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Seattle law professor: Asian-American history often viewed as ‘side subject’

Demonstrators gather in the Chinatown-International District during a "We Are Not Silent" rally and march against anti-Asian hate and bias on March 13, 2021 in Seattle, Washington. (Photo by David Ryder/Getty Images)

Hate crimes directed at Asian-Americans have skyrocketed 150% over the last year, with over 3,800 reported incidents. Unfortunately, with what we’re seeing this year, that trend does not look to get any better any time soon.

Local leaders speak out to condemn anti-Asian violence, hate crimes

For insight on how America got to this point and how to help moving forward, Robert Chang, a civil rights attorney and the director of the Fred T. Korematsu Center for Law and Equality at Seattle University, stopped by KIRO Radio’s Gee and Ursula Show.

Before diving into the history, host Ursula Reutin took a moment to ask Chang, as an Asian-American who has devoted his entire career to equality, what his reaction was to the shooting in Atlanta.

“Gosh, my reaction? Grief, horror,” he replied. “Those really are the predominant emotions that I’m feeling.”

Ursula said she and co-host Gee Scott had spoke about the shooting earlier in the show Thursday and don’t understand how it can’t be looked at as a possible hate crime. Police haven’t yet said it’s not, but they’ve focused more on the idea that the killer’s sex addiction was the motive.

“I’ve found it really curious, the spokesperson for the sheriff’s department that’s doing the investigation, … just how quickly he offered up the excuse about he was having a ‘bad day’ and this idea, in some ways, that the man was suffering from a sex addiction,” Chang said. “And the problem for me is that plays into so many of the stereotypes that exist.”

“In some ways, it almost feels like the spokesperson is already engaging in a defense for the man that somehow race is not connected to this,” he added. “And so that’s where I come at this, in terms of thinking about and understanding what it is that the spokesperson said.”

Why, Gee asked, aren’t we as a nation more aware of the history of hate crimes and the anti-Asian rhetoric that has been a part of the country’s history for so long?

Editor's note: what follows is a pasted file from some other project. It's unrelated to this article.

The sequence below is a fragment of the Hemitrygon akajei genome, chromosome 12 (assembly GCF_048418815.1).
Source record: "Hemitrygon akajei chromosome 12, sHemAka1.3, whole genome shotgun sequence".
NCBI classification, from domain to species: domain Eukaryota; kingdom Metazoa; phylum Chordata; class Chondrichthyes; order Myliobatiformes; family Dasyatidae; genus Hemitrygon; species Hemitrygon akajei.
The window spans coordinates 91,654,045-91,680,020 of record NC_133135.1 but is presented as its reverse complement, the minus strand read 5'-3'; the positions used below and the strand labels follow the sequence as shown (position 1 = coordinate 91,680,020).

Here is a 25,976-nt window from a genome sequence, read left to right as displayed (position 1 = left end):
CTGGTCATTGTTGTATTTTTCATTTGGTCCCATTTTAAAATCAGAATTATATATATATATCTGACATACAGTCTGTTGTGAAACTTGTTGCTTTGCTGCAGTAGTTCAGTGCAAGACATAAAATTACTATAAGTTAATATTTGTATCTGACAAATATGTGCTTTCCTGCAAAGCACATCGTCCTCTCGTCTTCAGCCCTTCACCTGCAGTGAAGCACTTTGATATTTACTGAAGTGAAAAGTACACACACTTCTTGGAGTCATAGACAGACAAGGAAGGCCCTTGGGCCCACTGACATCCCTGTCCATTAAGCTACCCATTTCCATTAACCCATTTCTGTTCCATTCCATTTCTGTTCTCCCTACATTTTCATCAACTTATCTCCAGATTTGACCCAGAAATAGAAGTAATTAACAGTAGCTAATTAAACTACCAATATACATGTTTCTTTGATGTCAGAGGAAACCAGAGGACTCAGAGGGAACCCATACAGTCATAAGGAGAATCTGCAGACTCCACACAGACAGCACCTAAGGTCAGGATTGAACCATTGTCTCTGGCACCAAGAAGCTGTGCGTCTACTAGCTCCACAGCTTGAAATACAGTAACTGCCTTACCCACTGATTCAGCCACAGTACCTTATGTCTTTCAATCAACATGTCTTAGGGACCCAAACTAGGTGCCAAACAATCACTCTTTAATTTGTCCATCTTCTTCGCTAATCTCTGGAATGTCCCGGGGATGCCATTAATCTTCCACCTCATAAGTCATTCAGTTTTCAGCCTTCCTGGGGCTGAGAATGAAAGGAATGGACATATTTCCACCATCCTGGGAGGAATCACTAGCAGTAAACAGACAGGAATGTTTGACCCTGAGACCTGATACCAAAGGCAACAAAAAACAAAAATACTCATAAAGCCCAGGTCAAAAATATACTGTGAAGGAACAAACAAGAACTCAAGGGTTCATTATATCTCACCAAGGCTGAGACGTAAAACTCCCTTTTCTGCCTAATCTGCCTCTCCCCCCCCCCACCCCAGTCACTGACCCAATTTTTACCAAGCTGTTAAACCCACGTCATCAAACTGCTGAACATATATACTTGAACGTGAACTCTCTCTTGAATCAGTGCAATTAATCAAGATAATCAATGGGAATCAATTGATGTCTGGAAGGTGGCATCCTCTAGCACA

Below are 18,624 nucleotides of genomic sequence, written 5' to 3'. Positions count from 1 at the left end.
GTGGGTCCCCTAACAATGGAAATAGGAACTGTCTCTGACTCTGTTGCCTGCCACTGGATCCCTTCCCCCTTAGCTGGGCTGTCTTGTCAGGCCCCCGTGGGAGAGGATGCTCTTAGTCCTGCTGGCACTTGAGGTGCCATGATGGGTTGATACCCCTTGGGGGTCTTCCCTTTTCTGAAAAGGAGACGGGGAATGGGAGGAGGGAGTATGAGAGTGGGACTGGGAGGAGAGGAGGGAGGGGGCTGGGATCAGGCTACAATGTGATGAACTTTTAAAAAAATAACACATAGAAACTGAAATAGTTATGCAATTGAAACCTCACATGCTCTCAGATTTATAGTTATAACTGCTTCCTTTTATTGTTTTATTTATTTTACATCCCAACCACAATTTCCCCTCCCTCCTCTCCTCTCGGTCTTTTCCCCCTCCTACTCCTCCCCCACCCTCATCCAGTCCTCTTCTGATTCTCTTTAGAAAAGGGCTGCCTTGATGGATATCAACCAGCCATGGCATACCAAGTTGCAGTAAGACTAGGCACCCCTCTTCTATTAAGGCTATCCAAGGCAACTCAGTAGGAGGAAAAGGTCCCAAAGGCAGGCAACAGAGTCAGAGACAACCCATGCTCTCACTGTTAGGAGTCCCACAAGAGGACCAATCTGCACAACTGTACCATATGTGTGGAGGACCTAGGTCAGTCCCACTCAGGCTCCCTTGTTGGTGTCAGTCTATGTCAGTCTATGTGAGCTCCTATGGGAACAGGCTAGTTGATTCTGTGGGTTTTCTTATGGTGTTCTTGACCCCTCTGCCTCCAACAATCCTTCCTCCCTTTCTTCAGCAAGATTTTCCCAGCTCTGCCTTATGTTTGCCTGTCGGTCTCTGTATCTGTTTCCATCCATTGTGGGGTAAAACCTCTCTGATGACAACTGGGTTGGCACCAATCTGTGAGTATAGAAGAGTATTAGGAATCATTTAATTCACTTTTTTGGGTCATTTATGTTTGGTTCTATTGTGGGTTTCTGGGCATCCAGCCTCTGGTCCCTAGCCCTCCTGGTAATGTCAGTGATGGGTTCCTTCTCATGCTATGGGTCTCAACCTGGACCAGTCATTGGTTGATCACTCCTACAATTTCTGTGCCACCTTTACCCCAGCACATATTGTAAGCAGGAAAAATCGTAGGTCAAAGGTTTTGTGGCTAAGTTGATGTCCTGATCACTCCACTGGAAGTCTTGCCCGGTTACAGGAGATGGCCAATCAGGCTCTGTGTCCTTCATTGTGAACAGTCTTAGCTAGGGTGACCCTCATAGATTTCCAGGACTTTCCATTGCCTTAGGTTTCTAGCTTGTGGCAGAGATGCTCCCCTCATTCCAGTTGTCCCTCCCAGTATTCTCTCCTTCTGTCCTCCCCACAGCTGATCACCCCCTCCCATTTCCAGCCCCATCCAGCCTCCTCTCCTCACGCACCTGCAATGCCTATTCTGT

“Part of it is the way that history, American history, is taught in most schools. It tends really to be a story that excludes the stories of minorities,” Chang said. “And so we shouldn’t be surprised that the story of Asian-Americans is not included.”

“Earlier today, the House Judiciary Committee heard testimony from people about discrimination against Asian-Americans, and one of the people testifying was [actor] Daniel Dae Kim, and he talked about it as the stories that he’s trying to put out there. It’s not Asian-American history. It’s American history,” Chang explained. “But the problem is that Asian-American history is too often thought of — or not included as American history. It’s this side subject.”

The same thing goes with African-American history and the history of Mexican-Americans in the United States, Chang pointed out.

“If these stories aren’t included, it’s not surprising then that people aren’t aware of this,” he said. “I mean, in terms of thinking about Washington’s own history, Washington has a long history of anti-Asian sentiment and actions, going back to the very terrible riots in Tacoma and Seattle in 1885 and 1886 when Chinese persons were sort of corralled and taken to the docks to be removed from Tacoma and Seattle.”

Hundreds gather at Seattle park to protest attacks on Asian Americans

Moving forward, what needs to be done to make people more aware, expand the conversation, and ultimately make things better in this country for Asian-Americans?

“Well, certainly being made more aware is critical to this effort,” Chang replied. “So when the former president talks about things like the Chinese flu, or the Chinese virus, or ‘kung flu,’ it’s able to take hold and affect people because of the way that persons of Asian ancestry are regarded as always foreign.”

“In some ways, [it’s] new versions of the previous yellow peril,” he added.

It’s important to understand the history, he says, and the way that those words have power because of the history.

“It’s not all just ancient history, it’s something that has persisted throughout this nation’s history,” he said. “In some ways, when we think about the number of Asian-Americans in this country, I think, Gee, you, on Twitter, you noticed one of the slides that I had put up. Why does America look the way that it does? And it’s because, by deliberate design, people from Asia and Africa were kept out.”

It’s a very long history of exclusion, Chang explains.

“And part of the blame for this also comes from a Washington representative, Albert Johnson,” Chang noted. “He was a sponsor of the 1924 Johnson-Reed Immigration and Nationality Act. And what Congress did is it decided that it wanted a certain vision of what America was. And it determined immigration and country quotas based on what America looked like in 1890.”

“So it’s from that point in time that you get the quotas that were put into place that persisted and didn’t change until 1965,” he said.

The KIRO Radio Newsdesk contributed to this report. Listen to the Gee and Ursula Show weekday mornings from 9 a.m. – 12 p.m. on KIRO Radio, 97.3 FM. Subscribe to the podcast here.

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